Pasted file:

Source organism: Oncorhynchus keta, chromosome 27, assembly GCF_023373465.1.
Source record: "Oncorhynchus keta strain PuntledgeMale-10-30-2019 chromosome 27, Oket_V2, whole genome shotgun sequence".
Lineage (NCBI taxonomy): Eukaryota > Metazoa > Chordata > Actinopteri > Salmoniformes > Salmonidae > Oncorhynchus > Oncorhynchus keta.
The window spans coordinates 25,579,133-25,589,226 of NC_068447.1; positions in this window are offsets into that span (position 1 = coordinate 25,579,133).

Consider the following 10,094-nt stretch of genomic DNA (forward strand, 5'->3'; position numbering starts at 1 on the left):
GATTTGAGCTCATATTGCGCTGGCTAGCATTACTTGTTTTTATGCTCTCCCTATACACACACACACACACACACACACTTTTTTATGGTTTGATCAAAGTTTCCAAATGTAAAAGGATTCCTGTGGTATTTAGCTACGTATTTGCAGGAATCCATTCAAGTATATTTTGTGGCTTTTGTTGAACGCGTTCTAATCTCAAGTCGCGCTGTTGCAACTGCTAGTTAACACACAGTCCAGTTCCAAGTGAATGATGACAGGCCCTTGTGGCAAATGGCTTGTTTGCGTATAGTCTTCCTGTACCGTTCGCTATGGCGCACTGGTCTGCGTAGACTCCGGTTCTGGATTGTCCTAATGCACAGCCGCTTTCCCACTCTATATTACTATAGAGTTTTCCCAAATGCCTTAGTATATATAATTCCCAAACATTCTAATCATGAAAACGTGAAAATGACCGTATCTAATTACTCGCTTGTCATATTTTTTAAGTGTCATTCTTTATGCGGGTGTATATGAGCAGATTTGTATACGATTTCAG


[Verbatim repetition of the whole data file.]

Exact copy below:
Source organism: Oncorhynchus keta, chromosome 27, assembly GCF_023373465.1.
Source record: "Oncorhynchus keta strain PuntledgeMale-10-30-2019 chromosome 27, Oket_V2, whole genome shotgun sequence".
Lineage (NCBI taxonomy): Eukaryota > Metazoa > Chordata > Actinopteri > Salmoniformes > Salmonidae > Oncorhynchus > Oncorhynchus keta.
The window spans coordinates 25,579,133-25,589,226 of NC_068447.1; positions in this window are offsets into that span (position 1 = coordinate 25,579,133).

Consider the following 10,094-nt stretch of genomic DNA (forward strand, 5'->3'; position numbering starts at 1 on the left):
GATTTGAGCTCATATTGCGCTGGCTAGCATTACTTGTTTTTATGCTCTCCCTATACACACACACACACACACACACACTTTTTTATGGTTTGATCAAAGTTTCCAAATGTAAAAGGATTCCTGTGGTATTTAGCTACGTATTTGCAGGAATCCATTCAAGTATATTTTGTGGCTTTTGTTGAACGCGTTCTAATCTCAAGTCGCGCTGTTGCAACTGCTAGTTAACACACAGTCCAGTTCCAAGTGAATGATGACAGGCCCTTGTGGCAAATGGCTTGTTTGCGTATAGTCTTCCTGTACCGTTCGCTATGGCGCACTGGTCTGCGTAGACTCCGGTTCTGGATTGTCCTAATGCACAGCCGCTTTCCCACTCTATATTACTATAGAGTTTTCCCAAATGCCTTAGTATATATAATTCCCAAACATTCTAATCATGAAAACGTGAAAATGACCGTATCTAATTACTCGCTTGTCATATTTTTTAAGTGTCATTCTTTATGCGGGTGTATATGAGCAGATTTGTATACGATTTCAG